1. Hi Sarah

      Sometimes it can be removed when you insert it into the post. If this happens try clicking on the image, then click on the Image icon in the left hand corner, paste the code again into the Caption file, click Update on the Add Media window to close it and then Update on the post.

      If that doesn’t work let me know so I can add it for you.

      Sue Waters
      Support Manager
      Edublogs | CampusPress

  21. This lesson made me rethink the images I was using in my blogging. I deleted all the clipart I had since I was not sure where it came from. I used all new clipart from Pixabay. I created an account with that site because it did have a lot of pictures to chose. I am more aware of what images I put online and how I use them now. Check out my new clipart.


    1. Hi Roxanne

      Thanks for sharing a link to your blog! Great example of how much you can customize the theme Chalkboard using your own custom background with your own image header. The theme looks totally different.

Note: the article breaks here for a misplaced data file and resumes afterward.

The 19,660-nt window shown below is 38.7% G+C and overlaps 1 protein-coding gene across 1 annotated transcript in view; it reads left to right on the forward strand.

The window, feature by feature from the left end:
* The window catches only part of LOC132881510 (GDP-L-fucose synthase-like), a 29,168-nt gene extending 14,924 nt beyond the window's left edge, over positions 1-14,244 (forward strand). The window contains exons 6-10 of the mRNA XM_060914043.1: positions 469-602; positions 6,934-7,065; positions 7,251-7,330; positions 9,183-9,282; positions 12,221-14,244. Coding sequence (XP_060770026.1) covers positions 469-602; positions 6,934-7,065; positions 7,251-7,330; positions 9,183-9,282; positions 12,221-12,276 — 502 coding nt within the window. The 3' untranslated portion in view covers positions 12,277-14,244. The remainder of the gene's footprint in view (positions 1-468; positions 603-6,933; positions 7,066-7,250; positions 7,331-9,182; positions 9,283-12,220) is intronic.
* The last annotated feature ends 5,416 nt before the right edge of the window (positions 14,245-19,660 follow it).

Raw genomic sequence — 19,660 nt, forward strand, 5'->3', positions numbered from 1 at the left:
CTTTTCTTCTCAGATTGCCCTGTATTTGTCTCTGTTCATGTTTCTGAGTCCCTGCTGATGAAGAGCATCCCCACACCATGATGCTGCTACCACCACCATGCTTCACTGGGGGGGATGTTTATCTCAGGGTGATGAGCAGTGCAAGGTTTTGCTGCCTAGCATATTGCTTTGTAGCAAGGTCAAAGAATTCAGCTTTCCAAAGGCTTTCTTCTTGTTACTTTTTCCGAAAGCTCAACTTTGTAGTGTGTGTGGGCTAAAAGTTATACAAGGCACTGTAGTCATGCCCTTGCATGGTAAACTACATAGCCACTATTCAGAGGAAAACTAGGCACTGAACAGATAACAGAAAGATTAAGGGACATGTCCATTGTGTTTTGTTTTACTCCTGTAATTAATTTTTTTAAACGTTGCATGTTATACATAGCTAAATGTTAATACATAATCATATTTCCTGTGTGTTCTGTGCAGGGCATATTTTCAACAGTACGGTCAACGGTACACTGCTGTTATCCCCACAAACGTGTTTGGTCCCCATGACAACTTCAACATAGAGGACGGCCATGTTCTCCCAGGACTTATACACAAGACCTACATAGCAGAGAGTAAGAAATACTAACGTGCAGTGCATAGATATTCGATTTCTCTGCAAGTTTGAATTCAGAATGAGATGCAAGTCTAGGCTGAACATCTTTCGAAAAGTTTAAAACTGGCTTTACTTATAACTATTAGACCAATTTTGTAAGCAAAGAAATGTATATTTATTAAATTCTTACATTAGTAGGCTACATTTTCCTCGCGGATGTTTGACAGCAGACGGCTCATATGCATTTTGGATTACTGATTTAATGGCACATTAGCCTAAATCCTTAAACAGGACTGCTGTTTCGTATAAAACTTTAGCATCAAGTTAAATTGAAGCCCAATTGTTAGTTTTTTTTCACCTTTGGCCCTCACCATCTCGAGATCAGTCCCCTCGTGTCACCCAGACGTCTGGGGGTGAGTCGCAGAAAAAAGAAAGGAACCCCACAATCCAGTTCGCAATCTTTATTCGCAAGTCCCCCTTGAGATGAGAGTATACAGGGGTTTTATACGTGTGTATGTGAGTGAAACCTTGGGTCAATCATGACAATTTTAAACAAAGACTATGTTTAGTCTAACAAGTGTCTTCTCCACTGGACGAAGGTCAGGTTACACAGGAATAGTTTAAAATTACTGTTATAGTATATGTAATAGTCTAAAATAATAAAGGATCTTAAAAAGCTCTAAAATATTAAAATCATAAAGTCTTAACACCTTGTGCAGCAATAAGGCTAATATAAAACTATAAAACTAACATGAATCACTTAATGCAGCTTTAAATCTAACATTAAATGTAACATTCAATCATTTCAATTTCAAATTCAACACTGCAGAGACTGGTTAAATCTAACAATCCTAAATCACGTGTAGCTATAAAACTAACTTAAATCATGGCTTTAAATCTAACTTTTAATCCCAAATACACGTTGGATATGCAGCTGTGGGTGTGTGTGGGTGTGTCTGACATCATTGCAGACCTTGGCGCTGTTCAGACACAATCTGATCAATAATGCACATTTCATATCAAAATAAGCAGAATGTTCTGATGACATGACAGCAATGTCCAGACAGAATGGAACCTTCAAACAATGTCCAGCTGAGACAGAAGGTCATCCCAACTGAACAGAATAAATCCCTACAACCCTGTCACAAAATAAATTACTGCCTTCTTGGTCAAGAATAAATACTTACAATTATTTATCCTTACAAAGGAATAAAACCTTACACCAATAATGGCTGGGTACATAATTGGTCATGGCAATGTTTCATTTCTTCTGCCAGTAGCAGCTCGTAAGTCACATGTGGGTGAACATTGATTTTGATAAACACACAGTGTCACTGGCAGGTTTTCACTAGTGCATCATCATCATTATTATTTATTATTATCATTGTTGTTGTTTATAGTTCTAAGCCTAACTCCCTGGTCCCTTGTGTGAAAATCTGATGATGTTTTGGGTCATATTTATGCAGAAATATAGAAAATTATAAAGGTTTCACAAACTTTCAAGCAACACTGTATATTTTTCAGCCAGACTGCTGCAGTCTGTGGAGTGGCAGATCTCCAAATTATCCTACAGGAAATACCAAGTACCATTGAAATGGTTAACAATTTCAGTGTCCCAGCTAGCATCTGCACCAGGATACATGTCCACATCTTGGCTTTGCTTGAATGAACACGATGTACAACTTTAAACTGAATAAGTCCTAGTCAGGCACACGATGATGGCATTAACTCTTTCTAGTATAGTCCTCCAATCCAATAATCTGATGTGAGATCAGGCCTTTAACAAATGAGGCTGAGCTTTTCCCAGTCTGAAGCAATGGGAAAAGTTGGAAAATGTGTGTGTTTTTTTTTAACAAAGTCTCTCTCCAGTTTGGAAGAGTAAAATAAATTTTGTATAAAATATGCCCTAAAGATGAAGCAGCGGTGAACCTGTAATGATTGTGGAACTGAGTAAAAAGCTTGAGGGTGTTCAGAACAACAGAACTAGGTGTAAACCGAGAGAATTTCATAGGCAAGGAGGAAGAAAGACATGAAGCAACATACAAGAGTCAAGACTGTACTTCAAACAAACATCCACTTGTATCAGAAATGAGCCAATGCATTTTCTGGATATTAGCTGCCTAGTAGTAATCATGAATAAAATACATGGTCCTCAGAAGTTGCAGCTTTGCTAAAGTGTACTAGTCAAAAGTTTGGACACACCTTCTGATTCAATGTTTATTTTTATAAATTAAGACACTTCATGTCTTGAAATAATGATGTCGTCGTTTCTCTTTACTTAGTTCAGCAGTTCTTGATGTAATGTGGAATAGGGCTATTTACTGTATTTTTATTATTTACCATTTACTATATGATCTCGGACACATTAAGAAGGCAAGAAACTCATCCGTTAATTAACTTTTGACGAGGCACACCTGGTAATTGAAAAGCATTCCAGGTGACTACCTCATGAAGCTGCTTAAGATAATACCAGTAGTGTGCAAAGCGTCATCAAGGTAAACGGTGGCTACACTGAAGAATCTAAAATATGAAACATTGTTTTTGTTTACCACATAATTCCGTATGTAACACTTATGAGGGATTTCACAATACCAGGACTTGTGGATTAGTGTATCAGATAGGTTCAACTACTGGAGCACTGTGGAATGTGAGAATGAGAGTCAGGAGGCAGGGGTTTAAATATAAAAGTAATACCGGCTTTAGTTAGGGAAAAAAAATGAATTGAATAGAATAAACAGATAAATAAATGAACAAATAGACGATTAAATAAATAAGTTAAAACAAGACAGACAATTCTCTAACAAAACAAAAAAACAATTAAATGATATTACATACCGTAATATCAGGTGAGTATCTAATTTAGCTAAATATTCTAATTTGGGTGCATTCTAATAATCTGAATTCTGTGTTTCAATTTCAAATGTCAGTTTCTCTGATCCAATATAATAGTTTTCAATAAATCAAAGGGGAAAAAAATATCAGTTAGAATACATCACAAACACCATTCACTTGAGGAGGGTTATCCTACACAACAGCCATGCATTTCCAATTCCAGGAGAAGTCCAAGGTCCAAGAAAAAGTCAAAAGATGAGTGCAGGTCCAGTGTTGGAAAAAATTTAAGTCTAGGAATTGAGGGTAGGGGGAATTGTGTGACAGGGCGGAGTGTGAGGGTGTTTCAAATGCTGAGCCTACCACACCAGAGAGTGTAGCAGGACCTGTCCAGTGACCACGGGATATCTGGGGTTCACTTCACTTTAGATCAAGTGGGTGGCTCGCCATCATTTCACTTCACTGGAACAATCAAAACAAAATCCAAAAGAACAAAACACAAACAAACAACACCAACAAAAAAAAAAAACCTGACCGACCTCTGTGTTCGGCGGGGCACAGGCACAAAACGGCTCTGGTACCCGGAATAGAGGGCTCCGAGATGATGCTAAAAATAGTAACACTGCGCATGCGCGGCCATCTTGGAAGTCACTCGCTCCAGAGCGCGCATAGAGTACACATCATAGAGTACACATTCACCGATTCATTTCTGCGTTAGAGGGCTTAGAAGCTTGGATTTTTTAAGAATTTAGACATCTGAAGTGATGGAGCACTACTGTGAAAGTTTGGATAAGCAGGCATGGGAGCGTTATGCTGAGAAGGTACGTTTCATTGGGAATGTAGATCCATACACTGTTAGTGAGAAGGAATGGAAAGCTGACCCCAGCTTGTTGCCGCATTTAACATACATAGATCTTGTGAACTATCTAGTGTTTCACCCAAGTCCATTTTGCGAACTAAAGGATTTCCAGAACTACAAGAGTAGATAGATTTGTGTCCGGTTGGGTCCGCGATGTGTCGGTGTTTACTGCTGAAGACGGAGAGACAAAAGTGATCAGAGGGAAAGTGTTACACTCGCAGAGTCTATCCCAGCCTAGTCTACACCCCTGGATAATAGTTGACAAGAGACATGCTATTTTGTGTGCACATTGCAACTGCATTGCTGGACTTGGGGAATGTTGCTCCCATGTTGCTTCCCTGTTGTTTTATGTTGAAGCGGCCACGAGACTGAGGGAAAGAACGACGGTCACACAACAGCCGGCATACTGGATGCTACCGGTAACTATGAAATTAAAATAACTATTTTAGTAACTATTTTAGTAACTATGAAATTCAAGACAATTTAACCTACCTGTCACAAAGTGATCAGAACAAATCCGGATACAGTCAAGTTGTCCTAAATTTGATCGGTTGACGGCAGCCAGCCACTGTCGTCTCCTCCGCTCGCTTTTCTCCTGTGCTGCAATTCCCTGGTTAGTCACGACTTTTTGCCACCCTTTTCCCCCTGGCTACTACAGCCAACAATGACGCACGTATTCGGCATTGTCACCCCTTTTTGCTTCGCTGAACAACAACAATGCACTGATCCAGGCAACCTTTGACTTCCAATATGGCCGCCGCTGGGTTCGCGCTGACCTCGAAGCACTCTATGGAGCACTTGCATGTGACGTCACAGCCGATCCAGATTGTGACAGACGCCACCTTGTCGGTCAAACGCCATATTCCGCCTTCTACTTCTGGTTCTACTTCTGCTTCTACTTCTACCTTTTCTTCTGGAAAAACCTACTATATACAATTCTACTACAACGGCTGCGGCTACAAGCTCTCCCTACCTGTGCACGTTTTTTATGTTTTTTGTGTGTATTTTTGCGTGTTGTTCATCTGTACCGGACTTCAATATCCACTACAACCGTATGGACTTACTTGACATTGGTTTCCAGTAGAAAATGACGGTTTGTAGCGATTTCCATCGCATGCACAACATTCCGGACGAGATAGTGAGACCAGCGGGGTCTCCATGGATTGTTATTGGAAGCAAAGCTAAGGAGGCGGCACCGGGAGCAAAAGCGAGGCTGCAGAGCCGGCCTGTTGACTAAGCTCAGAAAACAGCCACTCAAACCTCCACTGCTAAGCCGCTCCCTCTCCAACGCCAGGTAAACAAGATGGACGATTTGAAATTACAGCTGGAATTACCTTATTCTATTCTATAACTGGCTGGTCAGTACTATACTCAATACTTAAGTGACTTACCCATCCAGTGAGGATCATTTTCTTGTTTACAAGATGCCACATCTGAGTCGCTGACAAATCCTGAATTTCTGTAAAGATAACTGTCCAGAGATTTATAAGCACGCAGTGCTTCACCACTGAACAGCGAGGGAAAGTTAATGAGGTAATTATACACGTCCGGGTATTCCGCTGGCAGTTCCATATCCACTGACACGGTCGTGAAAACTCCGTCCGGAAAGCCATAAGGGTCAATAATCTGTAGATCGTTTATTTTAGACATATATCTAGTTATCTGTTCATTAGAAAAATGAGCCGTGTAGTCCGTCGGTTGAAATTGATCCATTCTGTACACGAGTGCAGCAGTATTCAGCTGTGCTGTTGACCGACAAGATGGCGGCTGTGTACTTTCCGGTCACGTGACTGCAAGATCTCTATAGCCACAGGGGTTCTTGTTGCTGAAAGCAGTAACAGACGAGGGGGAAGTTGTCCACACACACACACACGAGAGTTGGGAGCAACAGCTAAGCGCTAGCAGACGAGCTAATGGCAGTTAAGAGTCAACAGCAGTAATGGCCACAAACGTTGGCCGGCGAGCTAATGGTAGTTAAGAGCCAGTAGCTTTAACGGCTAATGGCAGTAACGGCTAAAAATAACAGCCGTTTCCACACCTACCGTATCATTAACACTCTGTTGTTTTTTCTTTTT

Very impressive!

      I also log into Pixaby to download images as it is easier.

      Sue Waters
      Support Manager
      Edublogs | CampusPress

      1. Sue,

        Thank you for saying my site was unique because that is was I was going for with this project. I am learning a lot by taking this teacher challenge.

        1. Hi Roxanne

          Was very impressive. I shared the link with Elliott, one of my work colleagues, who customized the original version of the theme so he could see how nicely you had changed it.